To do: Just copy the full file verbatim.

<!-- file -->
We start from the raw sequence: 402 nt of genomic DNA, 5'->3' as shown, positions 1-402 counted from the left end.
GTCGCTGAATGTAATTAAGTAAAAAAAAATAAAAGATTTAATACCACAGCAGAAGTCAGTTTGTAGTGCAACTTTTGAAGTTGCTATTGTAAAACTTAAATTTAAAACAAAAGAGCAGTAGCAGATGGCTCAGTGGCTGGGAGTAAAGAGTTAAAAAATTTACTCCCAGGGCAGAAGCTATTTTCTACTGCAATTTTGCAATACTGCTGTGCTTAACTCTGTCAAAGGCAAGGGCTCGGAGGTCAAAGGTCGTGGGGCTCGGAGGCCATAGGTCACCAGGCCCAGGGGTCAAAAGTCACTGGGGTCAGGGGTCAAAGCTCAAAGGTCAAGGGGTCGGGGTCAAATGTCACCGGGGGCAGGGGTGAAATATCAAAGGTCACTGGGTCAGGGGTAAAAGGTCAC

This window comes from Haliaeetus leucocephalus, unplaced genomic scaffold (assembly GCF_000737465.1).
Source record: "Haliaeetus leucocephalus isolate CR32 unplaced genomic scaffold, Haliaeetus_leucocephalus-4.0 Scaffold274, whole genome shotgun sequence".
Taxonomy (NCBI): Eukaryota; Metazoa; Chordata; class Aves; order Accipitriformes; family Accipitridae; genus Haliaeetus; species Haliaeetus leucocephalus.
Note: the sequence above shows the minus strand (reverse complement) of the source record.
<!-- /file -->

We start from the raw sequence: 402 nt of genomic DNA, 5'->3' as shown, positions 1-402 counted from the left end.
GTCGCTGAATGTAATTAAGTAAAAAAAAATAAAAGATTTAATACCACAGCAGAAGTCAGTTTGTAGTGCAACTTTTGAAGTTGCTATTGTAAAACTTAAATTTAAAACAAAAGAGCAGTAGCAGATGGCTCAGTGGCTGGGAGTAAAGAGTTAAAAAATTTACTCCCAGGGCAGAAGCTATTTTCTACTGCAATTTTGCAATACTGCTGTGCTTAACTCTGTCAAAGGCAAGGGCTCGGAGGTCAAAGGTCGTGGGGCTCGGAGGCCATAGGTCACCAGGCCCAGGGGTCAAAAGTCACTGGGGTCAGGGGTCAAAGCTCAAAGGTCAAGGGGTCGGGGTCAAATGTCACCGGGGGCAGGGGTGAAATATCAAAGGTCACTGGGTCAGGGGTAAAAGGTCAC

This window comes from Haliaeetus leucocephalus, unplaced genomic scaffold (assembly GCF_000737465.1).
Source record: "Haliaeetus leucocephalus isolate CR32 unplaced genomic scaffold, Haliaeetus_leucocephalus-4.0 Scaffold274, whole genome shotgun sequence".
Taxonomy (NCBI): Eukaryota; Metazoa; Chordata; class Aves; order Accipitriformes; family Accipitridae; genus Haliaeetus; species Haliaeetus leucocephalus.
Note: the sequence above shows the minus strand (reverse complement) of the source record.